# Randomness#

Simulating physical systems with computers often involve generating random numbers or randomly sampling from a set. This poses a challenge to programmers, in that computers, as mostly deterministic creatures, are quite bad at this sort of task.

Another aspect of this problem is reproducibility. Researchers need their results to be reproducible, meaning that if someone else runs the same code on another computer, they should be able to get the same results as everyone else. True random number generators are not really the tool for this purpose.

Pseudorandom number generators, on the other hand, can produce results “random
enough” for the purpose of scientific simulation. On C++ side, you can simply
use any pseudorandom number generator as long as it conforms to the concept
`std::uniform_random_bit_generator`

, for example, Mersenne Twister
implementation from the standard library `std::mt19937_64`

or PCG random
number generator.

On Python side, everything is slightly more involved. You cannot simply use the
random number generators implemented by Python or NumPy, as Reticula cannot
manipulate Python objects in any way that matters. Similar situation is also in
place for distributions. We have provided bindings to some pseudorandom number
generators and distributions for use with this library, some bindings over C++
standard library implementation (e.g., `geomtric_distribution`

and
`exponential_distirbution`

) and some based on our own implementation.

Warning

Reticula currently relies on C++ standard library distributions and pseudorandom number generators, execept for a few distributions that are implemented by Reticula. This has negative implecations for reproducability across platforms. At some point in the future, these will have to change into ones with reproducability guarantees tied to Reticula version and not the platform or the standard library implementation. Until this change happens, we will try our best keep the Python build environment consistant, but there are no guarantees.

For now, the only real thing you can do with these classes are to create them and pass them on to Reticula functions, as Reticula is not a general purpose numerical computation library.

## Pseudorandom number generators#

- mersenne_twister([seed: int])
Creates an instance of 64-bit Mersenne twister [1]. Bindings over C++ standard library implementation.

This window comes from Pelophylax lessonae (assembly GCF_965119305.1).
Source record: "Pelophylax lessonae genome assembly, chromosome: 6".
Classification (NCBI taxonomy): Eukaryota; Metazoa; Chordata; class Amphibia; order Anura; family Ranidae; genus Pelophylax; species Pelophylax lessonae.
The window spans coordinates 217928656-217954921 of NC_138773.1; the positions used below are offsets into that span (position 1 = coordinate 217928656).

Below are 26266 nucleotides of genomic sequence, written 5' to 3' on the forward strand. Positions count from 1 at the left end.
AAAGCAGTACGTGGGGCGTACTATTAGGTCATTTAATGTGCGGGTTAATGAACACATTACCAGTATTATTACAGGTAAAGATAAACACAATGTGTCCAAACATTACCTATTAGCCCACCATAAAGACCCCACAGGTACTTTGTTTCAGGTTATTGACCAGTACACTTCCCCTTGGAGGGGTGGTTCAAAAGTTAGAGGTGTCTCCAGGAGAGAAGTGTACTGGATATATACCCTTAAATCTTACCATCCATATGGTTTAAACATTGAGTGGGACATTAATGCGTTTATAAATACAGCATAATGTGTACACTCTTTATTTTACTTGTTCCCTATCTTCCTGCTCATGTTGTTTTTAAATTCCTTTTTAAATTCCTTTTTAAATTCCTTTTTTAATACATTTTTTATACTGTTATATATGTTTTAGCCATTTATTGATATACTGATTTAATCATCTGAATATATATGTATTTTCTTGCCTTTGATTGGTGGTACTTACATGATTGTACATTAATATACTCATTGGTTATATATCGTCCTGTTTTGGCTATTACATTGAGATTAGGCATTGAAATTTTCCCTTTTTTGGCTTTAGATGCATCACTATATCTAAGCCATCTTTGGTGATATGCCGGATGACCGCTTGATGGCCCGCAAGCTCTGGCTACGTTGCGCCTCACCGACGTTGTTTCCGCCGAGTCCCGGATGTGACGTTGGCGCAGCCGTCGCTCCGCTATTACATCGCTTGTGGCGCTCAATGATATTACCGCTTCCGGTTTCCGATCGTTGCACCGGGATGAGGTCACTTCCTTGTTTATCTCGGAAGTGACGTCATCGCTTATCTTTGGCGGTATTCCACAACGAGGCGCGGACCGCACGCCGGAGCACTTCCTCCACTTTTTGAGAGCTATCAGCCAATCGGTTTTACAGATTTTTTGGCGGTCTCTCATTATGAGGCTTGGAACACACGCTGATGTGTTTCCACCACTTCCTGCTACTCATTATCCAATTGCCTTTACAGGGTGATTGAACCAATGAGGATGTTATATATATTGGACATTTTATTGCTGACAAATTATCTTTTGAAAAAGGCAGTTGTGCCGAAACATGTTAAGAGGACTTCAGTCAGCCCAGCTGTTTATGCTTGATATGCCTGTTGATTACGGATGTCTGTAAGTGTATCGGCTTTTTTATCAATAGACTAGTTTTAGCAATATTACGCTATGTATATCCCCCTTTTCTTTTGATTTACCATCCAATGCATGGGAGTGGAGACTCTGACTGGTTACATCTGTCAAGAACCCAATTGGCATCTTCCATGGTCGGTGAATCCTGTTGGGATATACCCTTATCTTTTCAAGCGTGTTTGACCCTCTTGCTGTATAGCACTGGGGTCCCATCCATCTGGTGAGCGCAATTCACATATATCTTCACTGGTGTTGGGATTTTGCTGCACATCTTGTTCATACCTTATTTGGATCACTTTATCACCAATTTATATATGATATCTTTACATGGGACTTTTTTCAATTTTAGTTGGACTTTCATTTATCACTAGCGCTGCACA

We recommand using one pseudorandom number generator per thread in multi-threaded environment.

If no

`seed`

is provided, the generator is seeded using a non-deterministic source, e.g., a hardware device, if one is available.

## Distributions#

- geometric_distribution[integral_type](p: float)
A discrete distribution of the number of required Bernoulli trials with probability

`p`

to get one success. This distribution has a mean of \(\frac{1}{p}\). It’s the discrete analogue to`exponential_distribution[floating_point_type]`

- exponential_distribution[floating_point_type](lambda: float)
A continuous distribution indicating the time between two consecutive events if that event happens at a constant rate, i.e., a Poisson point process. The parameter

`lambda`

indicates the rate and the distribution has a mean of \(\frac{1}{\lambda}\).

- power_law_with_specified_mean[floating_point_type](exponent: float, mean: float)
A power-law distribution with minimum-value cutoff, selected in a way to produce values with mean

`mean`

. The parameter`exponent`

, indicating the power-law exponent has to be larger than 2.

- residual_power_law_with_specified_mean[floating_point_type](exponent: float, mean: float)
Residual distribution of the distribution

`power_law_with_specified_mean[floating_point_type]`

.

- hawkes_univariate_exponential[floating_point_type](mu: float, alpha: float, theta: float, phi: float = 0.0)
A univariate exponential formulation of Hawkes self-exciting process. The parameter

`mu`

indicates background (or exogenous) intensity of events, indicating the random probability of events happening without being caused through self-excitement, parameter`alpha`

indicates the infectivity factor, often interpreted as the expected number of induced self-exciting events per each event,`theta`

indicates the rate parameter of the delay and`phi`

specifies the history of the distribution until this point in time.

- uniform_real_distribution[floating_point_type](a: float, b: float)
Returns floating point value selected uniformly at random from the range \([a, b)\).

- uniform_int_distribution[integral_type](a: int, b: int)
Returns an integer value selected uniformly at random from the range \([a, b]\).

- delta_distribution[numeric_type](mean: int | float)
Always returns the value of

`mean`

.